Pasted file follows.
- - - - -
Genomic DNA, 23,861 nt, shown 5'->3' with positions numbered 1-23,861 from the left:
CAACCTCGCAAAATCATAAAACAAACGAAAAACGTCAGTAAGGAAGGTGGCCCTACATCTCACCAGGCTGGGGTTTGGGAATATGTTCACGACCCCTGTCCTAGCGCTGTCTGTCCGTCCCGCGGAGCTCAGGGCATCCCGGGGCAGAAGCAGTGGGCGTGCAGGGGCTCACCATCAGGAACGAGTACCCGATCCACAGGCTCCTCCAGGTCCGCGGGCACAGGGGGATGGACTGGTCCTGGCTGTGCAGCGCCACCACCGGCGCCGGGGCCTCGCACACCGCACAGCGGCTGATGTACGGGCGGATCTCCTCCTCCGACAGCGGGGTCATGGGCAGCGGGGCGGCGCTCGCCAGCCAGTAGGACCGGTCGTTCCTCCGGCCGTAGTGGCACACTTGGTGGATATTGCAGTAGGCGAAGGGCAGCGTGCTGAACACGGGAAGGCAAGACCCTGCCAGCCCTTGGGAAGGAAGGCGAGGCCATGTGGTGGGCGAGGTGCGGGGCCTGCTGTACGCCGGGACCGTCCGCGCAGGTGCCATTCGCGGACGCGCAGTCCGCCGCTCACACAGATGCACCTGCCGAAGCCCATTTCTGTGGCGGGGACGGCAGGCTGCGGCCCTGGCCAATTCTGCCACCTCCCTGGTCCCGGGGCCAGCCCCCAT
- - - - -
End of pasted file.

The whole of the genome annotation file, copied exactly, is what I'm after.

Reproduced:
Genomic DNA, 23,861 nt, shown 5'->3' with positions numbered 1-23,861 from the left:
CAACCTCGCAAAATCATAAAACAAACGAAAAACGTCAGTAAGGAAGGTGGCCCTACATCTCACCAGGCTGGGGTTTGGGAATATGTTCACGACCCCTGTCCTAGCGCTGTCTGTCCGTCCCGCGGAGCTCAGGGCATCCCGGGGCAGAAGCAGTGGGCGTGCAGGGGCTCACCATCAGGAACGAGTACCCGATCCACAGGCTCCTCCAGGTCCGCGGGCACAGGGGGATGGACTGGTCCTGGCTGTGCAGCGCCACCACCGGCGCCGGGGCCTCGCACACCGCACAGCGGCTGATGTACGGGCGGATCTCCTCCTCCGACAGCGGGGTCATGGGCAGCGGGGCGGCGCTCGCCAGCCAGTAGGACCGGTCGTTCCTCCGGCCGTAGTGGCACACTTGGTGGATATTGCAGTAGGCGAAGGGCAGCGTGCTGAACACGGGAAGGCAAGACCCTGCCAGCCCTTGGGAAGGAAGGCGAGGCCATGTGGTGGGCGAGGTGCGGGGCCTGCTGTACGCCGGGACCGTCCGCGCAGGTGCCATTCGCGGACGCGCAGTCCGCCGCTCACACAGATGCACCTGCCGAAGCCCATTTCTGTGGCGGGGACGGCAGGCTGCGGCCCTGGCCAATTCTGCCACCTCCCTGGTCCCGGGGCCAGCCCCCAT